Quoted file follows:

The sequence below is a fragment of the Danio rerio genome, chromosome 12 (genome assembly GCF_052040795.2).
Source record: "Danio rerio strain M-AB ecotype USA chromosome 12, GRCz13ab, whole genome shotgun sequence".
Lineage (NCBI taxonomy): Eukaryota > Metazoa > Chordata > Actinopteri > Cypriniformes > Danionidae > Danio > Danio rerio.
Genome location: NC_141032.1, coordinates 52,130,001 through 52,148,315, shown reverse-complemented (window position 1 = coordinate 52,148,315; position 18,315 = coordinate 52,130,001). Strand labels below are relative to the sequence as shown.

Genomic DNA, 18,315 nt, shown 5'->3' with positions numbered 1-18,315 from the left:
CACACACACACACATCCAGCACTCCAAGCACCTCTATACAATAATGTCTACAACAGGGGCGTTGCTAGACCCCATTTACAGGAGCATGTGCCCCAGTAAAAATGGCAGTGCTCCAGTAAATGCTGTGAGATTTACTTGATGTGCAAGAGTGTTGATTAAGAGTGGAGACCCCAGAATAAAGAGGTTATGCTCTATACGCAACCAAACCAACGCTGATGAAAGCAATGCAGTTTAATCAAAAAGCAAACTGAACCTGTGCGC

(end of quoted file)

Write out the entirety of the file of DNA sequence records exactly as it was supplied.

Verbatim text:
The sequence below is a fragment of the Danio rerio genome, chromosome 12 (genome assembly GCF_052040795.2).
Source record: "Danio rerio strain M-AB ecotype USA chromosome 12, GRCz13ab, whole genome shotgun sequence".
Lineage (NCBI taxonomy): Eukaryota > Metazoa > Chordata > Actinopteri > Cypriniformes > Danionidae > Danio > Danio rerio.
Genome location: NC_141032.1, coordinates 52,130,001 through 52,148,315, shown reverse-complemented (window position 1 = coordinate 52,148,315; position 18,315 = coordinate 52,130,001). Strand labels below are relative to the sequence as shown.

Genomic DNA, 18,315 nt, shown 5'->3' with positions numbered 1-18,315 from the left:
CACACACACACACATCCAGCACTCCAAGCACCTCTATACAATAATGTCTACAACAGGGGCGTTGCTAGACCCCATTTACAGGAGCATGTGCCCCAGTAAAAATGGCAGTGCTCCAGTAAATGCTGTGAGATTTACTTGATGTGCAAGAGTGTTGATTAAGAGTGGAGACCCCAGAATAAAGAGGTTATGCTCTATACGCAACCAAACCAACGCTGATGAAAGCAATGCAGTTTAATCAAAAAGCAAACTGAACCTGTGCGC